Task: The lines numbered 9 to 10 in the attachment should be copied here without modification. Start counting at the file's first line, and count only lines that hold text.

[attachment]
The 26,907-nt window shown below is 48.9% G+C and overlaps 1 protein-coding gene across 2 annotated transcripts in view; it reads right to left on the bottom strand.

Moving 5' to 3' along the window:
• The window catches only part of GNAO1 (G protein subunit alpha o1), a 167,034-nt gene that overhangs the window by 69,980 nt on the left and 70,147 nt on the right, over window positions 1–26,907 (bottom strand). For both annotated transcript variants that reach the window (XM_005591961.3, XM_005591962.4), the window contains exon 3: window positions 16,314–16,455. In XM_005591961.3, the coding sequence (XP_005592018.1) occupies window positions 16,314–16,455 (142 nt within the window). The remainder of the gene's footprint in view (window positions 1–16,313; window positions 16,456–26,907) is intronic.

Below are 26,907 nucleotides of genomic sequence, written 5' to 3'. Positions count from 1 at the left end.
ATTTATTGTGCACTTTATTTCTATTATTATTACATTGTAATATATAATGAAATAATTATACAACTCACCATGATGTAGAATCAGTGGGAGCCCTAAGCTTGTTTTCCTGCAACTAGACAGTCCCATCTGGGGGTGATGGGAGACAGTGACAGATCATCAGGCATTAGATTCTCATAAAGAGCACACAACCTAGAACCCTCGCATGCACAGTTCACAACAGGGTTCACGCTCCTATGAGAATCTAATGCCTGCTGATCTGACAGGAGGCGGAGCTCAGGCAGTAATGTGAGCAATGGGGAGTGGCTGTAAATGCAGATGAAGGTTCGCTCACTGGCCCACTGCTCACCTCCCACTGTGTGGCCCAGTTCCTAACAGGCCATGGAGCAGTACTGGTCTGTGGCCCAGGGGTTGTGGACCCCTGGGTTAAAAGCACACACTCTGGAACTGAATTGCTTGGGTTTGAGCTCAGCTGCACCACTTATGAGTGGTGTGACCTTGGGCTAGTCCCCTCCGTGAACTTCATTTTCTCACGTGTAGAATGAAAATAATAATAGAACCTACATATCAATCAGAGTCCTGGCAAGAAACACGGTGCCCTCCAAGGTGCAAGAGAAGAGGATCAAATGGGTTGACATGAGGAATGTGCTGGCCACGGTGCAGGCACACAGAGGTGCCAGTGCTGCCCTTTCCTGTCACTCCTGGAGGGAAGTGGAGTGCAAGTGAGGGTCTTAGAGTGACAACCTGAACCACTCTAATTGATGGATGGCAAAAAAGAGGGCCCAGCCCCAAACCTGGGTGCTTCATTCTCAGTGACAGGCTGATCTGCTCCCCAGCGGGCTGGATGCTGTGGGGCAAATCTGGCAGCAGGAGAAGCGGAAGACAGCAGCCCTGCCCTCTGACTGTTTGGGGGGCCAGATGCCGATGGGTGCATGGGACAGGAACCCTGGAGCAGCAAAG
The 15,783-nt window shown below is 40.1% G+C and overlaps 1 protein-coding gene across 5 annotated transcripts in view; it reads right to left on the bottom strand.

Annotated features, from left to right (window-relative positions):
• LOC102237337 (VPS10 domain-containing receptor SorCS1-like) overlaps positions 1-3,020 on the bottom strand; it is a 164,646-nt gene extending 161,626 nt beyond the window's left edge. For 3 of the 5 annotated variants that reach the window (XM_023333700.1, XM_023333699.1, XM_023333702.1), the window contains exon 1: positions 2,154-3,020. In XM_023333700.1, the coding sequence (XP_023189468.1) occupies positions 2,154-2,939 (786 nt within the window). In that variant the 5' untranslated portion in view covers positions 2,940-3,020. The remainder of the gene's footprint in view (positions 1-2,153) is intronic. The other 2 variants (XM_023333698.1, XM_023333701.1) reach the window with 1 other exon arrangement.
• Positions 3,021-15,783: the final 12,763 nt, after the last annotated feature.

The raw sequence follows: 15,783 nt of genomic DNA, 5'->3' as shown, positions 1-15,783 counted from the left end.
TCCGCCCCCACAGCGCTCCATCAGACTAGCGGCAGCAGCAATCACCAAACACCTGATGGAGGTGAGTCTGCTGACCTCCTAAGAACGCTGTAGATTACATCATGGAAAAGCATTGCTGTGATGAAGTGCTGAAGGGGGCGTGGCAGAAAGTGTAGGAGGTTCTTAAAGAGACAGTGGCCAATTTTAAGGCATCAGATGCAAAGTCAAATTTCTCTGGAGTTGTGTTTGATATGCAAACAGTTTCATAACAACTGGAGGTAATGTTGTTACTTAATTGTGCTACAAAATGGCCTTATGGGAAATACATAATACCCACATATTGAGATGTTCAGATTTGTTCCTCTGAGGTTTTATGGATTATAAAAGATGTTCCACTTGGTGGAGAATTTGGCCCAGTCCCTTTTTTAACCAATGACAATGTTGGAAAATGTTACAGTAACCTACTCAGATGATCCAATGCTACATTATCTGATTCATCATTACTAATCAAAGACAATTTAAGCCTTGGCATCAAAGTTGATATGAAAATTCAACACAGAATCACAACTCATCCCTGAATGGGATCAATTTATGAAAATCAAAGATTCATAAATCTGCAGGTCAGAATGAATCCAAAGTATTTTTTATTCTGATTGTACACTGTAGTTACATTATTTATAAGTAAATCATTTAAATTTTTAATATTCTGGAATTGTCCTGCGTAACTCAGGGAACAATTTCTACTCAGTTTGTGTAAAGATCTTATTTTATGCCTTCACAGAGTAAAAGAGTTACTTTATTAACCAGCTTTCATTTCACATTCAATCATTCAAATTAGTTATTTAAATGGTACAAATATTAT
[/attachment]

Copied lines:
• Positions 3,021-15,783: the final 12,763 nt, after the last annotated feature.

The raw sequence follows: 15,783 nt of genomic DNA, 5'->3' as shown, positions 1-15,783 counted from the left end.